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"Commercial" Hugelkultur beds to eliminate chicken feed costs/imports

 
Chris Stelzer
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Hello all,

My wife and I have started a farm raising cows and chickens in a very similar fashion to the Salatin Model. Recently I had an idea that might eliminate feed costs for our flock of laying hens. This concept could possibly apply to meat chickens, turkeys, ducks, pigs... etc. Once we buy some of our own land, I was thinking of creating some Hugelkultur beds that were, say, 200 feet long. Yes, this would be a lot of wood, work and dirt to cover all of this, but it could become a source of food that the chickens could self harvest and fertilize. This would eliminate feed costs, and reduce labor. My thought is to rotate our chickens through these Hugelkultur beds like we are rotating them through the pasture right now. Please see my picture below, and I'd love to hear all of your thoughts on this idea. What would be some good annuals and perennials to plant for the chickens to self harvest? Would this even be feasible? One more note, we are in Colorado so we are pretty dry, this is why I was thinking of using Hugelkultur beds.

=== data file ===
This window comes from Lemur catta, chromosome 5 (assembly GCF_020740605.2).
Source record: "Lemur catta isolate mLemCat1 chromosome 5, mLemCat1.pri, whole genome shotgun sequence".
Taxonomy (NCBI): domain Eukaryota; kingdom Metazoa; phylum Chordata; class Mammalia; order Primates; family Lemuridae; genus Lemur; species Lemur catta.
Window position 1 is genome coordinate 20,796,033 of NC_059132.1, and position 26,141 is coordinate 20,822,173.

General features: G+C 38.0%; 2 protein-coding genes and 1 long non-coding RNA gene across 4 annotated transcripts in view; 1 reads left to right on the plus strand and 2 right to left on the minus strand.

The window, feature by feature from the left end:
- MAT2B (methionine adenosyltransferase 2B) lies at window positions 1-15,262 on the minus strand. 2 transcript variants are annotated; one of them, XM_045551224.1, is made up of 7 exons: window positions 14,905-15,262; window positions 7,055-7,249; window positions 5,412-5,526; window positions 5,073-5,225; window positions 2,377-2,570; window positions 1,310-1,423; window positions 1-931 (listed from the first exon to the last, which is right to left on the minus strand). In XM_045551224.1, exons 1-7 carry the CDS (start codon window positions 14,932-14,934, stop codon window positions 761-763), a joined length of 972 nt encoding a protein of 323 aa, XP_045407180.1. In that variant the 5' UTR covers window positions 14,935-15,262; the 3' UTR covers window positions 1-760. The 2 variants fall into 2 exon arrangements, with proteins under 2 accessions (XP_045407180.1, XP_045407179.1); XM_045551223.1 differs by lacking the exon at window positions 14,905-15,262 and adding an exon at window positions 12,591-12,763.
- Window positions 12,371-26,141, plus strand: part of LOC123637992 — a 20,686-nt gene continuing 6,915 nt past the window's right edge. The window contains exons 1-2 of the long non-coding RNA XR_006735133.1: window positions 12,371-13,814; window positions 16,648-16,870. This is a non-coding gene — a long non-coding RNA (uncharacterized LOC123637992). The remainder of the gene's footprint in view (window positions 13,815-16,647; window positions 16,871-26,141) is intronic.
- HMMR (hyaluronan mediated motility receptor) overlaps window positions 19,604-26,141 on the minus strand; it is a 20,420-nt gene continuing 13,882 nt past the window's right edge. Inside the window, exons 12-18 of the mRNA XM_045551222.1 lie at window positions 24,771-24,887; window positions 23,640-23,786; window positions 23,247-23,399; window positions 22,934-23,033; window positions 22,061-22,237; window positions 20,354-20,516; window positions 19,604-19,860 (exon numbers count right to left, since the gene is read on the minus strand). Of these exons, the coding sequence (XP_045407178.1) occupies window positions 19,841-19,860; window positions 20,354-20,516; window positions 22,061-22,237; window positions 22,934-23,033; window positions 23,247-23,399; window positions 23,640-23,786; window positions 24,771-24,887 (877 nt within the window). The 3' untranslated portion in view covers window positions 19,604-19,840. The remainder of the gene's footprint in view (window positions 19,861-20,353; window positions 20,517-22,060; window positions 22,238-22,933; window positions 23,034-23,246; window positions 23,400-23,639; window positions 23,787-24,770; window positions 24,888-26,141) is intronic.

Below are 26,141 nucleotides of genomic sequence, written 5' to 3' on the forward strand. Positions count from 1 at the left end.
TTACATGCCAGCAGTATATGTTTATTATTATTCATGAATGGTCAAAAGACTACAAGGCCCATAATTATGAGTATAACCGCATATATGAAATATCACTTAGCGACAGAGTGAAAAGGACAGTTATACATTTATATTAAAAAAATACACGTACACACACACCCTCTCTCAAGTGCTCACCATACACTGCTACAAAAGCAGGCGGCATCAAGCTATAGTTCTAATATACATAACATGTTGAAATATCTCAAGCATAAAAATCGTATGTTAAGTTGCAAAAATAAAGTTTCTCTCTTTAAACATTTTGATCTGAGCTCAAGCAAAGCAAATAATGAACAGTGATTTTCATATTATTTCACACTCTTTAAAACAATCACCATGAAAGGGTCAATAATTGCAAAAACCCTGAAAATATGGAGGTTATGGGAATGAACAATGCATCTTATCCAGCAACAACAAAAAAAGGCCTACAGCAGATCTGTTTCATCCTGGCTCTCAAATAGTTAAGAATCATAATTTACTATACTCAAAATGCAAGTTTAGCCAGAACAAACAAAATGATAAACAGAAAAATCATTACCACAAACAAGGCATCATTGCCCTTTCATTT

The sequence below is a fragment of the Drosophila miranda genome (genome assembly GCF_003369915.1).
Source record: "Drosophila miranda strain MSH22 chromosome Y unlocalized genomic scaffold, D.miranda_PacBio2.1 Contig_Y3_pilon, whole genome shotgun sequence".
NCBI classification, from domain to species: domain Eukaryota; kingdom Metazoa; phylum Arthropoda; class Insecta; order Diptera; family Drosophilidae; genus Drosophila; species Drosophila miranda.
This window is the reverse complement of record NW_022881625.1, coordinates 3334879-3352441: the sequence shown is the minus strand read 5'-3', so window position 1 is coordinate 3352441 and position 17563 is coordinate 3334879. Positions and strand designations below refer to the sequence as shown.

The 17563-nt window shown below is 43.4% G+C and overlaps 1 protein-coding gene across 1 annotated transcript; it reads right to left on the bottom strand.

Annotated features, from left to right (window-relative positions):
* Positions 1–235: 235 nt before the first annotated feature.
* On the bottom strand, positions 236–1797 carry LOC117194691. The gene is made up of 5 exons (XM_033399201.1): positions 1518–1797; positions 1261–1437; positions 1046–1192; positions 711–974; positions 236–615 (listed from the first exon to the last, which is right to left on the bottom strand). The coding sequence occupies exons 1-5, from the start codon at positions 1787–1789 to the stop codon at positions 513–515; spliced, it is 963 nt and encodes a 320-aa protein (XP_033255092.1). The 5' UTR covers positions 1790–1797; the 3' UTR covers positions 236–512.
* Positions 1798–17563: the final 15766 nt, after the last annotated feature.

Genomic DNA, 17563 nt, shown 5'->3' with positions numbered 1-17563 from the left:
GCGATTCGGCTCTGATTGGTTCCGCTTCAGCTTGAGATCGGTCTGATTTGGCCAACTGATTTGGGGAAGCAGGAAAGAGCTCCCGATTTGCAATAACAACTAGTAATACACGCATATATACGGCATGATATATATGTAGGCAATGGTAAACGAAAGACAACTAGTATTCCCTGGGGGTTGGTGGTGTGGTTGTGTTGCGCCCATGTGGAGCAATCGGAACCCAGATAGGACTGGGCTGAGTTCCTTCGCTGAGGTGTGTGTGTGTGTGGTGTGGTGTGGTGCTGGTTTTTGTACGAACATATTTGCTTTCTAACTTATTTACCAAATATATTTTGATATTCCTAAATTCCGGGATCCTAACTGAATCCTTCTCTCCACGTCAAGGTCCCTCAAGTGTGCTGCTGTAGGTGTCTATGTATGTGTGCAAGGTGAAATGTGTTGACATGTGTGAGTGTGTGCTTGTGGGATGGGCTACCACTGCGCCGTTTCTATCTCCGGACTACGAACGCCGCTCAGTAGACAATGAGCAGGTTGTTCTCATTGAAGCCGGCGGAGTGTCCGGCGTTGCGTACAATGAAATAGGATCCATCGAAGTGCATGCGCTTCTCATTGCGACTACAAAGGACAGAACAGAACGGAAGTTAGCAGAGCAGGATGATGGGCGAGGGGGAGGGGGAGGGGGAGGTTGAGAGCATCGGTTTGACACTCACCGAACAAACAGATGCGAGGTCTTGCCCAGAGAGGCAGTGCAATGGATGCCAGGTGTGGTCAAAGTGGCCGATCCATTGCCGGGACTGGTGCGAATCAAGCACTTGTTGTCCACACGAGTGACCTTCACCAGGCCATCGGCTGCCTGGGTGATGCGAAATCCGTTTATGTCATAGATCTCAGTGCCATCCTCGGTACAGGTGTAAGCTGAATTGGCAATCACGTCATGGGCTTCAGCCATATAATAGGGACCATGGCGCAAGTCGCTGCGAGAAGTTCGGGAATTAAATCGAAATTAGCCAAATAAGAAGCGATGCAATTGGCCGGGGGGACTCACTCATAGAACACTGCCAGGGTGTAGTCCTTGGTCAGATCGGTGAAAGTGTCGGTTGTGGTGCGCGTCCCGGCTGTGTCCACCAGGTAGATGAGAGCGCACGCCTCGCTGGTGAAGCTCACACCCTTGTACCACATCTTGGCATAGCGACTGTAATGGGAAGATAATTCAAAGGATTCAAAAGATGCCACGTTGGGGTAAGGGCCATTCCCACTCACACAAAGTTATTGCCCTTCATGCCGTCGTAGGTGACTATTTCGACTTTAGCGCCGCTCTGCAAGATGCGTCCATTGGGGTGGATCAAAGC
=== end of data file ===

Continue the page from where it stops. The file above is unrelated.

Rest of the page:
Hugel Beds w: Paddocks.jpg
[Thumbnail for Hugel Beds w: Paddocks.jpg]
 
Brenda Groth
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Location: North Central Michigan
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if you are going food forest you could put in things like mulberries, honeysuckle bushes, autumn or russian olive or goumi, you could allow woodbine vines and grapes to grow up over this area to provide more berries and maybe even kiwi.

you might also consider hazelnuts, serviceberries, juneberries, wild strawberries as a ground cover..

i have read that even with the greatest amount of wild food that they'll still need some supplemental..but i've not done chickens so I'm not a good one for judging.
 
Eric Thompson
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Location: Bothell, WA - USA
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My chicken forage centers around barley, peas, and sunflowers -- ok, maybe I can call this the "three distant cousins" planting 
In Seattle, we get plenty of spring rain so even with no irrigation these all get a good start in an area cultivated to 3-4 inches deep.  By the time it gets dry, the barley and peas are browning and bursting out and the sunflowers are established enough to survive a chicken invasion (these are all with weeds as well...  If I open up a section, it gets clobbered in 2-3 days!

By the way, if you calculate out how much grain comes from a 200x10' area, you probably come out to under 100# -- but it's really a "feel good" 100# 

Good luck and tell us what you decide on!

 
                                
Posts: 98
Location: Eastern Colorado, USA
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Looks like a cool idea!

Fortunately there are plenty of drought-hardy perennials around here that chickens like.
 
Travis Philp